Max Bass and Protects Drivers? Perfect.
The below text is a transcription of the video.
Hey there, John Hunter with REL here. We’re going to explain a little bit of our perfect filters. These are incredibly important in the last generation or so products that we’ve been developing. They’re all tailored to individual units. This particular S812 that we’re using is a perfect example of it, but we use these in everything from our HTs to our TXs, to our SS ’s. Significantly, we do not use perfect filters in our reference. Why? When we get up to the reference, we don’t hold anything back. And that means that we can perfectly size the volume of the cabinets to what the driver needs. So the point of a perfect filter is this. If you stuff a massive 12 inch long stroke driver into a relatively small cabinet like this, it’s not ideal for the driver. Normally, this thing would need a cabinet roughly twice the size to really use all the capacity of the driver.
So how does that manifest itself? Well, when you put it into too small of a cabinet, and the smaller the cabinet is, the more dramatic this happens. What winds up happening is base is dropping off at an incredible pace below about 50 hertz, all right, down to 50. You can make it sort of look fairly accurate, and then it just goes, why? Because it’s fighting the limitations of the cabinet. We get a little bit of help on some of our units that have very specially developed passive radiators down below that will bring it in. But those really help at the lowest base. So how do we get it to be more linear in sort of the 30 hertz region? We’d say below 40 hertz is really, 40 to 25 is where the perfect filters really do amazing work. We can electronically in the crossover section of our filters, elevate that region.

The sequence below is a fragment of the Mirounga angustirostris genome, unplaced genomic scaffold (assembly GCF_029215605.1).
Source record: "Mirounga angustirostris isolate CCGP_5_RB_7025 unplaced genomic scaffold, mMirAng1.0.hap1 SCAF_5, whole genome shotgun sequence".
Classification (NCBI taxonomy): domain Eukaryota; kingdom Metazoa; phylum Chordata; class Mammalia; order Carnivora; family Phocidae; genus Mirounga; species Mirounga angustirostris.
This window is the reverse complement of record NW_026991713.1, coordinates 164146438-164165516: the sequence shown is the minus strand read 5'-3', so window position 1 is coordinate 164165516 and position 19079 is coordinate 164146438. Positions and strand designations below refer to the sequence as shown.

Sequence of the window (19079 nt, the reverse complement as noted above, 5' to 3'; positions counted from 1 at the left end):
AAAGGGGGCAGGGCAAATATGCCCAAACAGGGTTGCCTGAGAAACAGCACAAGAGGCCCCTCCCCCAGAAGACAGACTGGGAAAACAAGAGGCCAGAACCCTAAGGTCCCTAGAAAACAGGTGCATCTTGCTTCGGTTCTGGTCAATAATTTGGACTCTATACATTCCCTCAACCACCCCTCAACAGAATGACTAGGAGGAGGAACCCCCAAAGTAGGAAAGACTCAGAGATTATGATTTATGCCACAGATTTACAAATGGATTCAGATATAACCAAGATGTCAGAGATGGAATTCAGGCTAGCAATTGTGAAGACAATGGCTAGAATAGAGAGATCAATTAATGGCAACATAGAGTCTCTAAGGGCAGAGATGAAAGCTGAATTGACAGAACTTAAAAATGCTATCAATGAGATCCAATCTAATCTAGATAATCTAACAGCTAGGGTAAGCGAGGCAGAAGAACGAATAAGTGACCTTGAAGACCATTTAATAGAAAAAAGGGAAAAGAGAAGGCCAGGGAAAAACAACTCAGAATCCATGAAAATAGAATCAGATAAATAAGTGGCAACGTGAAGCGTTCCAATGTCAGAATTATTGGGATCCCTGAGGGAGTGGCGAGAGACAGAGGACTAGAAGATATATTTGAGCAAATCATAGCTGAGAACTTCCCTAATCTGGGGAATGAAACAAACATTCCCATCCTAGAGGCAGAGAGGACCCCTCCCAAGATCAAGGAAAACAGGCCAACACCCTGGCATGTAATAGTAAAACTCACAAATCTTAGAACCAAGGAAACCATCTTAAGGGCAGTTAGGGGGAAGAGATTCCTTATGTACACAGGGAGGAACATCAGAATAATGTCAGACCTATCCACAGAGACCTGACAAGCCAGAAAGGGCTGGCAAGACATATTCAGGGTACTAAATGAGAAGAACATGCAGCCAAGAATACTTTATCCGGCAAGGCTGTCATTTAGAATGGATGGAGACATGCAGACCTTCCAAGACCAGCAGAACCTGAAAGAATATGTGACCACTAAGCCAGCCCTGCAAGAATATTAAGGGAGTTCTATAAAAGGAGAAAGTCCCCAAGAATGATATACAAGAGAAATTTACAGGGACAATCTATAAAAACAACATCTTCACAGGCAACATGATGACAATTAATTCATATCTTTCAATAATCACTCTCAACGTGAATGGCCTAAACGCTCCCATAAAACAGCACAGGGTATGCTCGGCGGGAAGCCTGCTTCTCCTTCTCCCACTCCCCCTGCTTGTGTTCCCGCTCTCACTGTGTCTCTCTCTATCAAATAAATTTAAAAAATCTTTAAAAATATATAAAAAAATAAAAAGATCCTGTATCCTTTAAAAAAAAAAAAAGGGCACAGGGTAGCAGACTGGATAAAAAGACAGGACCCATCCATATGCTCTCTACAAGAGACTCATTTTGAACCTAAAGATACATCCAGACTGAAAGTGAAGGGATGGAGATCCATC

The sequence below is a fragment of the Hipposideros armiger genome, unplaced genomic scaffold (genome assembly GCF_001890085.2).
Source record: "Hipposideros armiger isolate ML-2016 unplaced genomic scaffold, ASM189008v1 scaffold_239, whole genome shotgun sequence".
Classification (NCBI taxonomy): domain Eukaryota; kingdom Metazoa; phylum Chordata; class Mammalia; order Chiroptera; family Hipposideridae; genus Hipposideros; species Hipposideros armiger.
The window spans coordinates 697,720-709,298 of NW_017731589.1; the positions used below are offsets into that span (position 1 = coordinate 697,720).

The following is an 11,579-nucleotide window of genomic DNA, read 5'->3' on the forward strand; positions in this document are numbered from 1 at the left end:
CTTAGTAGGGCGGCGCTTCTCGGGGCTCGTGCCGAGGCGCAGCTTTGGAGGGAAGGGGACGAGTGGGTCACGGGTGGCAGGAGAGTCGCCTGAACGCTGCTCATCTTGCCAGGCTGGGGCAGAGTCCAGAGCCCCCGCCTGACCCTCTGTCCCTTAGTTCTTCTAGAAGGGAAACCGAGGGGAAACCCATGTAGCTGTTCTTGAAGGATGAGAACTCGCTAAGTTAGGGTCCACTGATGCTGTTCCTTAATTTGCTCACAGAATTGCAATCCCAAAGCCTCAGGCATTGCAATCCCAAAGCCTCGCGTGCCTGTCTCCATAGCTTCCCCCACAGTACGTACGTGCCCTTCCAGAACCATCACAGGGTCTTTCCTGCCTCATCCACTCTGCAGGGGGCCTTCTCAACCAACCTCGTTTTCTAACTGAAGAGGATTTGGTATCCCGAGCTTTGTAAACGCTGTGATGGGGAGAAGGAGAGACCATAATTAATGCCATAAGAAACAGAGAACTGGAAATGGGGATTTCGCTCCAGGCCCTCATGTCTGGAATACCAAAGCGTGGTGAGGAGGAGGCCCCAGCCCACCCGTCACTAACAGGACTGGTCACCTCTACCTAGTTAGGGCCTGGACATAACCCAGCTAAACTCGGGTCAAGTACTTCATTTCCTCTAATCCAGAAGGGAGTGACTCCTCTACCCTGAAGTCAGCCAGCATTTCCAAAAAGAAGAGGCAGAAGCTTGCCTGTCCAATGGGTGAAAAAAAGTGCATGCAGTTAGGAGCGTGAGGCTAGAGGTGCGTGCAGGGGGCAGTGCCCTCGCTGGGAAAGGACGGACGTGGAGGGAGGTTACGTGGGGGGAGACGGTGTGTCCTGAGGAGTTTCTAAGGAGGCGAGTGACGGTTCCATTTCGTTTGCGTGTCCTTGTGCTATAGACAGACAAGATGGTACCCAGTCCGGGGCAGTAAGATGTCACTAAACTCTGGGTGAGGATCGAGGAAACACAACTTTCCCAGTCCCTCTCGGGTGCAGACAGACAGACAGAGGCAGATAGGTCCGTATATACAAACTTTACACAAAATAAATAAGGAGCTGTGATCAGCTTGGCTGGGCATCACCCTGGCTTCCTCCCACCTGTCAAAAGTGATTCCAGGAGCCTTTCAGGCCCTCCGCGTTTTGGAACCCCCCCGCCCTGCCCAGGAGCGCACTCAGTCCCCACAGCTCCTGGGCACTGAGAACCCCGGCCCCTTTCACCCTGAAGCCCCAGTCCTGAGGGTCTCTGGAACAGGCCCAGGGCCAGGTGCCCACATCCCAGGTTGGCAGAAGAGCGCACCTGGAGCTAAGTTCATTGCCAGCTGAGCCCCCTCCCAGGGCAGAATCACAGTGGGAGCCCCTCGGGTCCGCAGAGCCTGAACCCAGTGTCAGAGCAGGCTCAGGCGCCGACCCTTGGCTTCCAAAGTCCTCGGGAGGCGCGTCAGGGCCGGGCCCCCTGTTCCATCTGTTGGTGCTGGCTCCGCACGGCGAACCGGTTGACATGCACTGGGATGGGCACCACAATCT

So if you think about it, if the subwoofer is rolling off like this inside that cabinet, if we have a little bit of an inverse and it’s so easy to get caught up in the math and oh, well, it looks like this, all I have to do is this. It’s never that simple. You really have to listen very carefully and really iterate exactly what the human ear wants to hear out of it. But the reality is that if we have a generally upward sloping compensatory filter, what we wind up with is something that is much closer to linear, much lower. So rather than, for example, falling off from 50 hertz and below, it’ll get a little bit bumpy in the sort of 40 down to 30 hertz region. But it’s doing it, it’s doing it at 90% of what you need it to do.
And then the secret we just developed in the latest HTs is that we actually have an analog subsonic filter, way down low, five hertz, eight hertz. That takes out all the infra base. So the subwoofer isn’t being tasked with trying to inaccurately replicate massive movements down at 12 hertz, at 13 hertz, where all you’re going to do is wind up honestly damaging a driver or worse damaging an amplifier. So the perfect filter compensates for what is essentially too small of a cabinet. And I know most civilians would look at this and go, that’s a pretty good size subwoofer, John. Not for the physics of what drivers really need to see. This same thing, for example, roughly the same size driver finds itself in our new brand new No.31s, and that cabinet is 30% larger by volume than this one.
And that driver’s a little different. So that one is a custom tailored suit made on Savile Row. These were taking things that are not intended to be happy together and really making them happy, elevating electronically with a lot of power. That’s why our newer designs have far more horsepower in the amplifiers, and we’re using some power and some equalization, very gentle to elevate that up, get it, instead of falling off like this, to go along like this, take it way down low, and then it starts to roll off in the twenties. Well, that’s what the perfect filters do. It’s a great combination of technology, very simple analog technology, and just good application of physics to make these produce things they could never have done five years ago.